Kinda bummed out-cannot get a Heat Pump

Discussion in 'HVAC' started by Outbacker, May 23, 2009.

  1. May 23, 2009 #1

    Outbacker

    Outbacker

    Outbacker

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    I had someday planned on getting a heat pump installed in my house to both heating the AC. I currently have 2 gas fireplaces at each end of the house, and that is fine except the center of the house (I have a rancher) stays chilly, and that is where the bedrooms are. I had my crawl space poured with concrete so it was good to go. Today I called a place for a Trane heat pump and was asking and about getting a estimate done (heat pump plus all the ducting) only to find out that it cannot be installed as my house is only 100 amp service. I never thought about the power side. Apparently it needs a bare minimum of 150 amp service, ideally will have 200 amp. And to upgrade my service is about $3000.00. Wow, that really bumps up the cost for this, so this heat pump idea may not happen. What about a gas furnace? What power service do they typically require?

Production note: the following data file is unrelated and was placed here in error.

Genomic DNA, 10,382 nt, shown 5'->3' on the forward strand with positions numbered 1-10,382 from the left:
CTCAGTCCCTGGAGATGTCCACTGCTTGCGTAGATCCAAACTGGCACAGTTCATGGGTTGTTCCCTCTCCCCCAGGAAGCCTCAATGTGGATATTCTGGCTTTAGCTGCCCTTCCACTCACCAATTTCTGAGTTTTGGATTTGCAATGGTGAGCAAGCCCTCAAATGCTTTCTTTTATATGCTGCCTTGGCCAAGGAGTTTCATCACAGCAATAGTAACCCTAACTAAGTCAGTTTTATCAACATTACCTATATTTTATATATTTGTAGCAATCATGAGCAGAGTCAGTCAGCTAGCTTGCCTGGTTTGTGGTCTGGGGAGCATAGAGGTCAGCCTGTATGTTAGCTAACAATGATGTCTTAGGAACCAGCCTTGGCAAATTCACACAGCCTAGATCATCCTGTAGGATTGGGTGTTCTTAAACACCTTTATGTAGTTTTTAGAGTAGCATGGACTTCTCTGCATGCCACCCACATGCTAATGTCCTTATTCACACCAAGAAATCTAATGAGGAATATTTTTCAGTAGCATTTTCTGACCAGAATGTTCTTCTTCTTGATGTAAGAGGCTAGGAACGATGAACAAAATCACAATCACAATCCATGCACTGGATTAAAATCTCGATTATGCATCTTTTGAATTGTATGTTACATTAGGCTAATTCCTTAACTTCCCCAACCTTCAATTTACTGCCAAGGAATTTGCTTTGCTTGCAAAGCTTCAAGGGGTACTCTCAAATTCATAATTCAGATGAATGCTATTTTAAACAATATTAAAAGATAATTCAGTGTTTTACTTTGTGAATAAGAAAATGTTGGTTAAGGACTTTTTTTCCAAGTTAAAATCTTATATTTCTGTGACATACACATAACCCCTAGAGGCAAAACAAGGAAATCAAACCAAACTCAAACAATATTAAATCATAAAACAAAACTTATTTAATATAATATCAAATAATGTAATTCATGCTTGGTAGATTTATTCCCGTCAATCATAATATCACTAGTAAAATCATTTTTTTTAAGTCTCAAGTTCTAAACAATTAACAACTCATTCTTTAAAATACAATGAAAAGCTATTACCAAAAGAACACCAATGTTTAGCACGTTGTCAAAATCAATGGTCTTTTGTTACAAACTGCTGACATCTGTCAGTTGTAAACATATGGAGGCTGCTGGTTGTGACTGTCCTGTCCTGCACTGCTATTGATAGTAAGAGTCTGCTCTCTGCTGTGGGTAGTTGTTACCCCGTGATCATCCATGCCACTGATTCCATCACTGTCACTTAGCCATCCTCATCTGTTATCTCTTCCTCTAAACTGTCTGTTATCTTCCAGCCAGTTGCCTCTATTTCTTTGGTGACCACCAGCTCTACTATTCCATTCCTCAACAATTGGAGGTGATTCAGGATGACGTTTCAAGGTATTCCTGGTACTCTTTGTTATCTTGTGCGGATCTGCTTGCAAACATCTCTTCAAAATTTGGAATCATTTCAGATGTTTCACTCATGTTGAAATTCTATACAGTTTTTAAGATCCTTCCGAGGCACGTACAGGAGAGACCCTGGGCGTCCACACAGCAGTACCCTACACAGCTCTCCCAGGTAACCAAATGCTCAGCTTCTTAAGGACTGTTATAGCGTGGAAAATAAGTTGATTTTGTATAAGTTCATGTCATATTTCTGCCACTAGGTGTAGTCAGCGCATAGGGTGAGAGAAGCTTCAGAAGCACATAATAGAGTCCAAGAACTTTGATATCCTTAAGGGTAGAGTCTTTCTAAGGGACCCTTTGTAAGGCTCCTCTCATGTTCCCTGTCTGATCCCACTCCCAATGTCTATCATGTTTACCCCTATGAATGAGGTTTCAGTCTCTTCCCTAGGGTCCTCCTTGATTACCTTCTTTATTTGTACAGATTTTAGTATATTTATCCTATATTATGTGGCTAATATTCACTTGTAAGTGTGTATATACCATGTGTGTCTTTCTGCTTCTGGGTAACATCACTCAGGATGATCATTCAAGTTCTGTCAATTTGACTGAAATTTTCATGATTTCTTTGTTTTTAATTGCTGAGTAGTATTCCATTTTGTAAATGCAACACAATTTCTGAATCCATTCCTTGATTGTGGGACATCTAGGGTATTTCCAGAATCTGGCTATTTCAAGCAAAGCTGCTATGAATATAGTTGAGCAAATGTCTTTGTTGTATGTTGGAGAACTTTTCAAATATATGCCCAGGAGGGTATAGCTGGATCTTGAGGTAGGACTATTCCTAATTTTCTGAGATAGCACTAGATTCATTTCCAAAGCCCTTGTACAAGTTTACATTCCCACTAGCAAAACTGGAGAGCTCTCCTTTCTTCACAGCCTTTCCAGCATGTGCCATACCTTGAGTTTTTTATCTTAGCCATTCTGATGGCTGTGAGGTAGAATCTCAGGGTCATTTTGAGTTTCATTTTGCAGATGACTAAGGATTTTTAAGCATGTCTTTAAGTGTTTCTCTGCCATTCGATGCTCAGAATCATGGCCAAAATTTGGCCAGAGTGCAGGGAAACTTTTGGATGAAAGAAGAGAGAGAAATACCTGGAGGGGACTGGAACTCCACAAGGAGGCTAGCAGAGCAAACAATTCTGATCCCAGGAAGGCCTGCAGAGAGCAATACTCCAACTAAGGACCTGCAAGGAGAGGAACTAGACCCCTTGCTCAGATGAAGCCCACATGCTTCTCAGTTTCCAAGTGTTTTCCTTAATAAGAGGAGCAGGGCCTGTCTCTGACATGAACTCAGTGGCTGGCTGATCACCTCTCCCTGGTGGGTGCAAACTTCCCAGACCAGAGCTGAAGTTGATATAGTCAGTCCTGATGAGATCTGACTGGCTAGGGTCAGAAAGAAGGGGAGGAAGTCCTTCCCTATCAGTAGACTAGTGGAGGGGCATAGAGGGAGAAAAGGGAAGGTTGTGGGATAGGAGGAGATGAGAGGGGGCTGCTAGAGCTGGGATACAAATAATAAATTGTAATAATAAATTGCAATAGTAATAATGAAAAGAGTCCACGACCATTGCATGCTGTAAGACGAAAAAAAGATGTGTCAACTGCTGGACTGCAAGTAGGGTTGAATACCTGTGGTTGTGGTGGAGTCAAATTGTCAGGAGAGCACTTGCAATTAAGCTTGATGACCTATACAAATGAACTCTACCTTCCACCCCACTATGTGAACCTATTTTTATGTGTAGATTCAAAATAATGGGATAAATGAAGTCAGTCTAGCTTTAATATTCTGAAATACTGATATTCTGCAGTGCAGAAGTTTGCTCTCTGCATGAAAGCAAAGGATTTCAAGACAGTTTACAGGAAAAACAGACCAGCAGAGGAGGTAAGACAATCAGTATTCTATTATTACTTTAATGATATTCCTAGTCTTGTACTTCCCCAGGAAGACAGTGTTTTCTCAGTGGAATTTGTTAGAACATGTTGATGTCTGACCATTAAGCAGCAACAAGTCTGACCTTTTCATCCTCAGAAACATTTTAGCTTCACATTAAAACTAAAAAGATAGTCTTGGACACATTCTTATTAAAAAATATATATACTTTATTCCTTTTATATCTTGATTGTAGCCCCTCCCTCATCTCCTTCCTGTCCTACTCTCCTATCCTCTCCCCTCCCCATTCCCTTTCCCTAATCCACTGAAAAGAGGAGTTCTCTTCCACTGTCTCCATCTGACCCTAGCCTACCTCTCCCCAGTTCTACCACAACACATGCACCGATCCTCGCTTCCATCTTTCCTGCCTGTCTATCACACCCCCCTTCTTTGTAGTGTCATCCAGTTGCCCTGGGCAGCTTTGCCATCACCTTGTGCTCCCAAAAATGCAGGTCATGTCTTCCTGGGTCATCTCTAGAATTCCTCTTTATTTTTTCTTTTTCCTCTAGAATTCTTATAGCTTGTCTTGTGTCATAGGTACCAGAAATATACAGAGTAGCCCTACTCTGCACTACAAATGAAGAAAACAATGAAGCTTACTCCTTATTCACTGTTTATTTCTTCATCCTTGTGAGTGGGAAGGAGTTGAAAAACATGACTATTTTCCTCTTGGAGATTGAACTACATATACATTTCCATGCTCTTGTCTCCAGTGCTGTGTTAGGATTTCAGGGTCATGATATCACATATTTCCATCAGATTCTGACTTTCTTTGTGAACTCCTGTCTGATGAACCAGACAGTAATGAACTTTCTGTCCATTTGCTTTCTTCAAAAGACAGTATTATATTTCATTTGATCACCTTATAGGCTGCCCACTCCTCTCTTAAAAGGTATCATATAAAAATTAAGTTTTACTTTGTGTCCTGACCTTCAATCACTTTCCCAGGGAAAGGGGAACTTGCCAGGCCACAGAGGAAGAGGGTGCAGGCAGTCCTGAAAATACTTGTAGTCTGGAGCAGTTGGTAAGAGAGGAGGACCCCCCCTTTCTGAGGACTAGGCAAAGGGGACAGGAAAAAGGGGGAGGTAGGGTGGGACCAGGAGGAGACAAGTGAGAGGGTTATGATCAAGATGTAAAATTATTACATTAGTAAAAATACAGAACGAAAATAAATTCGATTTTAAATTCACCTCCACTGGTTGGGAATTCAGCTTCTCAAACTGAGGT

Thanks.
     
  2. May 23, 2009 #2

    kok328

    kok328

    kok328

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    I'd go talk to another dealer. A heat pump is nothing more than an A/C unit running in reverse. two pole 30amp for the compressor and a one pole 15-20amp for the blower.
     
  3. May 24, 2009 #3

    glennjanie

    glennjanie

    glennjanie

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    Hey Outbacker:
    The Trane dealer was probably includings resistance heat strips for emergency and supplemental heat. If you could be sure you would never need them, it may be possible to use what you have.
    You might want to use the gas logs to supplement.
    Glenn
     
  4. May 26, 2009 #4

    Outbacker

    Outbacker

    Outbacker

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    Thanks for the replies, but I am starting to lean towards just getting a gas furnace installed. For those with a gas furnace installed, what size breaker are they linked to?

    Thanks again for the all replies.
     
  5. May 26, 2009 #5

    travelover

    travelover

    travelover

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    You shouldn't need more than a 20 amp circuit for a gas furnace. Much less if you get a high efficiency unit with a DC motor. A gas furnace just uses electricity to run the blower fan and a tiny amount for the controls.
     

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